4. ^ Raymond, Jonathan (30 October 2016). "Amjyot Singh: India's globetrotting basketball star with sights on the NBA D-League". The National. Retrieved 15 November 2016.
  5. ^ a b c Basu, Suromitro (10 September 2015). "Amjyot Singh: The meteoric rise of Indian basketball's future superstar". Yahoo! Cricket. Sportskeeda. Retrieved 15 November 2016.
  6. ^ a b Siwach, Vinay (1 October 2015). "Amjyot Singh–The cager who wanted to bowl fast". The Indian Express. Retrieved 15 November 2016.
  7. ^ a b c Madhok, Karan (14 October 2015). "Ascent of Amjyot: Amjyot Singh's rapid journey to become the superstar that Indian basketball desperately needed". Ekalavyas. Archived from the original on 14 January 2017. Retrieved 15 November 2016.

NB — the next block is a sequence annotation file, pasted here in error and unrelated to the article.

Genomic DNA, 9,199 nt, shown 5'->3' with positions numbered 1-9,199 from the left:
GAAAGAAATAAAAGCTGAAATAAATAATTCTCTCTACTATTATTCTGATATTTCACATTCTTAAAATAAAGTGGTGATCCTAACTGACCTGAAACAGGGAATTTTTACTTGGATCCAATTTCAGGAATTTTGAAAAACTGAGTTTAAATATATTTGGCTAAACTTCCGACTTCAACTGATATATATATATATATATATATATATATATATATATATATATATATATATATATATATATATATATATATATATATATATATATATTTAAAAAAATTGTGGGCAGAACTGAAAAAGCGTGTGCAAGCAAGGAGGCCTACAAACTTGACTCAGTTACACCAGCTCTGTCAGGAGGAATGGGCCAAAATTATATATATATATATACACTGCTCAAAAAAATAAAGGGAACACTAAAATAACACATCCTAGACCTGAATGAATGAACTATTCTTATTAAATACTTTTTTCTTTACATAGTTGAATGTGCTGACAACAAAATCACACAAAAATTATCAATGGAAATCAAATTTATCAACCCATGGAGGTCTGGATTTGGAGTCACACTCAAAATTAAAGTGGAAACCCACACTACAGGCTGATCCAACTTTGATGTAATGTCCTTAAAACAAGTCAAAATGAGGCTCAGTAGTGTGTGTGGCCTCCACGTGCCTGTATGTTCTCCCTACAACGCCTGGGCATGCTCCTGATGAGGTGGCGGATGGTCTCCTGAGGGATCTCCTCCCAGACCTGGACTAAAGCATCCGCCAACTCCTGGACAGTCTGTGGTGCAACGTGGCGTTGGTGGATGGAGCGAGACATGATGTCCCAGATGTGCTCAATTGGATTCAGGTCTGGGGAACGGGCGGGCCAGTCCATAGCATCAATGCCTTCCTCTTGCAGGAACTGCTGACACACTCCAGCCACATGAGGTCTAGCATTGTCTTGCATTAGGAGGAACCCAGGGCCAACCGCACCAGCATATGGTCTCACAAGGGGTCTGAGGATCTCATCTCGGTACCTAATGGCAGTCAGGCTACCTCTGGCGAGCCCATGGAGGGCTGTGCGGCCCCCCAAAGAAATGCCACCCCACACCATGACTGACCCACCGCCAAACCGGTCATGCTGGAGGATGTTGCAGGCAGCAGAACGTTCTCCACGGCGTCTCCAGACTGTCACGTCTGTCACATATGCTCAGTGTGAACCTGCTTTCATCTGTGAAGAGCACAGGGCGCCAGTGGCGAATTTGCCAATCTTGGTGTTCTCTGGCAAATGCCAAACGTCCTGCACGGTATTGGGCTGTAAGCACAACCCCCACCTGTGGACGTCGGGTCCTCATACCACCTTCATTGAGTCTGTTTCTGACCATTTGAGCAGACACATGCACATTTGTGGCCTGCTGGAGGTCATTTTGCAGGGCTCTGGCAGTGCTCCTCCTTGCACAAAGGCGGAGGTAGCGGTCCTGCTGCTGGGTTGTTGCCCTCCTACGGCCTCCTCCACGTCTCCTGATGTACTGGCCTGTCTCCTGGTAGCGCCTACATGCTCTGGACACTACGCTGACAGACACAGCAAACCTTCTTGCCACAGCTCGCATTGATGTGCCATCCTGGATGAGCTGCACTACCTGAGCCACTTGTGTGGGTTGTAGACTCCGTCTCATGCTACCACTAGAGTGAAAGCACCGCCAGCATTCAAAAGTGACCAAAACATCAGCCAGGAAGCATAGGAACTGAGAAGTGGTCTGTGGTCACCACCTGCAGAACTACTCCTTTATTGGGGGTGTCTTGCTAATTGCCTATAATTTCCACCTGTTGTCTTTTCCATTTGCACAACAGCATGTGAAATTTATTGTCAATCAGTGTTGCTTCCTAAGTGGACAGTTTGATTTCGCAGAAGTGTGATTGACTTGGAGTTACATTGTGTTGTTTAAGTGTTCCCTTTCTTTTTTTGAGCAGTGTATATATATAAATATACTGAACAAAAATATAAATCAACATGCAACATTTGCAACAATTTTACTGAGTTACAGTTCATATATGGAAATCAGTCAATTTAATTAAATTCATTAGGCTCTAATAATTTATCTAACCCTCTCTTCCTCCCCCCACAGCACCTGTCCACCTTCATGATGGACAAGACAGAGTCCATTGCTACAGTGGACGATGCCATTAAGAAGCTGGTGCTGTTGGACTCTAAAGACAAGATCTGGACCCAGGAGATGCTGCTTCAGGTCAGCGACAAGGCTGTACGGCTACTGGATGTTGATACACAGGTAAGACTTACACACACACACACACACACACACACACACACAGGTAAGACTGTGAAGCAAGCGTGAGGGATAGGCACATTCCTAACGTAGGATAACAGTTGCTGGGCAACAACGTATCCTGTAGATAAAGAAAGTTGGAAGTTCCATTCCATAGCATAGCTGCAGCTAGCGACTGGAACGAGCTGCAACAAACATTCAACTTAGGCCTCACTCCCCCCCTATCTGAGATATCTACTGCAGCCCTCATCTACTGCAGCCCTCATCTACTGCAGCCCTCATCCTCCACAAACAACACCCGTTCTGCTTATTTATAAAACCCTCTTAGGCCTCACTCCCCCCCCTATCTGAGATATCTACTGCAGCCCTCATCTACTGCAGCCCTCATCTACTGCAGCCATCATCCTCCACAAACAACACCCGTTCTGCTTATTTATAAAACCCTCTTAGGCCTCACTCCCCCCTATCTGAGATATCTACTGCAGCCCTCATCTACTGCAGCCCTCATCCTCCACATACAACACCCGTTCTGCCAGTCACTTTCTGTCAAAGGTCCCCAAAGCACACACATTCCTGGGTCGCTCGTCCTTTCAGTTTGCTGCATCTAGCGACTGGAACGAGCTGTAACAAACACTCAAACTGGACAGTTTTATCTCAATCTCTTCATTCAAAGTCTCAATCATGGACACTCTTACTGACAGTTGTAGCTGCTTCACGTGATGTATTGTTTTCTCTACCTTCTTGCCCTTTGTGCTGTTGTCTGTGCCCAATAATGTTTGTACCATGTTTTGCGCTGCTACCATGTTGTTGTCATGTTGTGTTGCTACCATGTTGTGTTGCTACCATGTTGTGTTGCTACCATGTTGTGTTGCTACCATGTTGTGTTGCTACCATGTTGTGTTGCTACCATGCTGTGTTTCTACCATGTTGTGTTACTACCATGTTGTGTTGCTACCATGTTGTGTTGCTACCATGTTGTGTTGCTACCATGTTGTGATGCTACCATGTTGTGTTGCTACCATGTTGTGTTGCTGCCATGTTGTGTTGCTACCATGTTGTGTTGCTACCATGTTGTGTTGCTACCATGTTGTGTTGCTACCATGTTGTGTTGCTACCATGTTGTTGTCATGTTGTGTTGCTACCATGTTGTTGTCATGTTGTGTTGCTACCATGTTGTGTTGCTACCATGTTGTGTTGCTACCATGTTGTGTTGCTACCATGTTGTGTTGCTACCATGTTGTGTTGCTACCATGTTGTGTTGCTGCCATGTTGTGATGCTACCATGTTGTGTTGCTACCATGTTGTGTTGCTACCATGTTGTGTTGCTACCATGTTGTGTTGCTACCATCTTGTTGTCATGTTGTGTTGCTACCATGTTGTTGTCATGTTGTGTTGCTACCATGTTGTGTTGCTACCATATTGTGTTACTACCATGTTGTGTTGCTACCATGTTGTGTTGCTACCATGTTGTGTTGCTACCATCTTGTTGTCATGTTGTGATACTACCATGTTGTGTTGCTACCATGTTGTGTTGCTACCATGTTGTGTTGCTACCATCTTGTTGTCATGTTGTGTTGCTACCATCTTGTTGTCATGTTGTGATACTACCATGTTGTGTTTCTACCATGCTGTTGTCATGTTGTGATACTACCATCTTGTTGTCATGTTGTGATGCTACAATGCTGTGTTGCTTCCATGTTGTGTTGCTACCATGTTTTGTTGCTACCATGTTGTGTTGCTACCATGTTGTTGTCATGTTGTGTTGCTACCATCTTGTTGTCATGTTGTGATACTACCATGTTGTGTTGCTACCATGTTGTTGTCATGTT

8. ^ Duggal, Saurabh (29 June 2015). "Dirty picture: A peek into the academy where Satnam got training". Hindustan Times. Retrieved 17 November 2016.
  9. ^ a b "Indian cagers Amjyot, Amritpal to play in Japans National Basketball Development League". 25 August 2015. Retrieved 29 October 2017.
  10. ^ a b Sharma, Nitin (22 October 2017). "Amjyot Singh picked in NBA G League draft: 'It is a special day for us… prayed for Amjyot's success in the draft'". The Indian Express. Retrieved 27 October 2017.
  11. ^ Datt, Anil (5 March 2011). "Ludhiana girls win gold". The Tribune. Retrieved 17 November 2016.
  12. ^ Teja, Gaga K. (1 January 2012). "Basketball: Punjab team champs". The Tribune. Retrieved 26 October 2017.
  13. ^ "Indian Basketball's All Star Showcase to tip off in Mumbai". 3 May 2012. Retrieved 26 October 2017.
  14. ^ "Review: Uttarakhand defeat Punjab at 63rd Basketball Nationals". 8 March 2017. Retrieved 27 October 2017.